I can’t describe what it felt like to see this. I cried, pretty much hysterically, as soon as I stepped off the bus. I can’t even remember how long I’ve wished to see even a fraction of what she looked like, in something other than a picture. This is the closest I believe I’ll ever get, and it was close enough. I felt part of a lifelong dream become a reality. She simply took my breath away every time I saw her. My roommate and I sat outside our room in our pajamas for hours at night(it was still 75 degrees at night in October there), just talking and staring, taking it all in. I cried when we left too. It was so unreal. Believe me when I say she’s the most beautiful thing I’ve ever seen.
An original newspaper dated May 3, 1912, with articles on the Titanic and some of her passengers. I cried when I received it today, and I will do my utmost to preserve it. If I ever get over the fear of opening it, I will and I’ll post what the articles say. The front has an article about President Taft making a speech for Major Archibald Butt, inside I know is an article about J.J. Astor, and I believe another article. Maybe not as great as the New York Times, but this is a beauty in and of itself.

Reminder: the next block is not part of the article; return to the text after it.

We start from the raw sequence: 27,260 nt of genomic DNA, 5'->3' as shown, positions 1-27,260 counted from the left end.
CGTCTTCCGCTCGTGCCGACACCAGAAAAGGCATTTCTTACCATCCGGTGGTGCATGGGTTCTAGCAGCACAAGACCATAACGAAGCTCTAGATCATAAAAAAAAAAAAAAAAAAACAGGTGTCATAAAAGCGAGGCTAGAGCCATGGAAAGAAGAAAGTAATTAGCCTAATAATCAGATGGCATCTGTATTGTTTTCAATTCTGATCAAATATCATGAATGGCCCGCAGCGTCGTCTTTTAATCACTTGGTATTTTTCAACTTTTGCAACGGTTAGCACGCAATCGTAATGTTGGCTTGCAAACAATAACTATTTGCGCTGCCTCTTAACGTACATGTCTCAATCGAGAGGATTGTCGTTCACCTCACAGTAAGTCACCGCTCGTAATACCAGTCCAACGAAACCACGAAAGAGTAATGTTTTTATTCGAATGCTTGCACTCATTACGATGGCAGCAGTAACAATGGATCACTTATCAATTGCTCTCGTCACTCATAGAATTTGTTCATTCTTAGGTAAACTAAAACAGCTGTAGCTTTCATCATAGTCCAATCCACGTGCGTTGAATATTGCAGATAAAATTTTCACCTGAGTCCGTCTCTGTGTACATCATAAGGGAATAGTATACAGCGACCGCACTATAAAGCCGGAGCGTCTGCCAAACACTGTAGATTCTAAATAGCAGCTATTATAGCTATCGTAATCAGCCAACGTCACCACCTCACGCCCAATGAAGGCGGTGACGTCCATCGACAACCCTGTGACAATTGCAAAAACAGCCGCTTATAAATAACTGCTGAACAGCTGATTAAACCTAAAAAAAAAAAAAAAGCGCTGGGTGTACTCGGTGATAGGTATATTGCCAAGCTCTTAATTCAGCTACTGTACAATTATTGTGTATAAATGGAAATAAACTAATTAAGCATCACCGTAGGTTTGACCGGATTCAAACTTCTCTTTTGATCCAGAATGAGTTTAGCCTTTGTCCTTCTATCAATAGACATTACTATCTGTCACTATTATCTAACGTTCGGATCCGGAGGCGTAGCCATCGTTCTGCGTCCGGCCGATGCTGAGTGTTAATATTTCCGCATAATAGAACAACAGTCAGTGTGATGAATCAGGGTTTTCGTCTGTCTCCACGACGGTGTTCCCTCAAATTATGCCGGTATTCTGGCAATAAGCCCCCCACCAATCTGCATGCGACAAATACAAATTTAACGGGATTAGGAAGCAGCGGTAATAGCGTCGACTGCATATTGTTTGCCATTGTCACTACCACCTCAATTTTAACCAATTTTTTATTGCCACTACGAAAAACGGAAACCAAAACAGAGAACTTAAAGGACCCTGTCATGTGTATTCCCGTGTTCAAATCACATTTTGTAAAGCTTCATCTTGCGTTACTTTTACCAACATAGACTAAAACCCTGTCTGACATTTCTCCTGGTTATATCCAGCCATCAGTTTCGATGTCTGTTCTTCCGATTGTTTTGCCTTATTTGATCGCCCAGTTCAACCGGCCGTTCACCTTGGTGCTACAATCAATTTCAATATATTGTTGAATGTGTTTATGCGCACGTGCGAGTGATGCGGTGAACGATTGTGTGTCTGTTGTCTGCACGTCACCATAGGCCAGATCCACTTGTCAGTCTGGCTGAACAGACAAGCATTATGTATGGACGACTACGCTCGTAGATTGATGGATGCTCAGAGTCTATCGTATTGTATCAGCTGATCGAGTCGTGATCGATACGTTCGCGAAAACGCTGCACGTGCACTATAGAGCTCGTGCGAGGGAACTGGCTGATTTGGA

I’m currently doing research for an article I’ve been planning on writing for a while that I might develop into my thesis.
Part of that research requires me to do a little digging for opinions outside of my own on the topic. So I’d very much appreciate your input! Don’t worry, you can submit anon if you want, I won’t be using any direct quotes(unless you want me to & I have your permission). I’d just like to hear from you guys so I can get a better idea of where people stand on this topic today. If you could pass this around also I’d greatly appreciate it.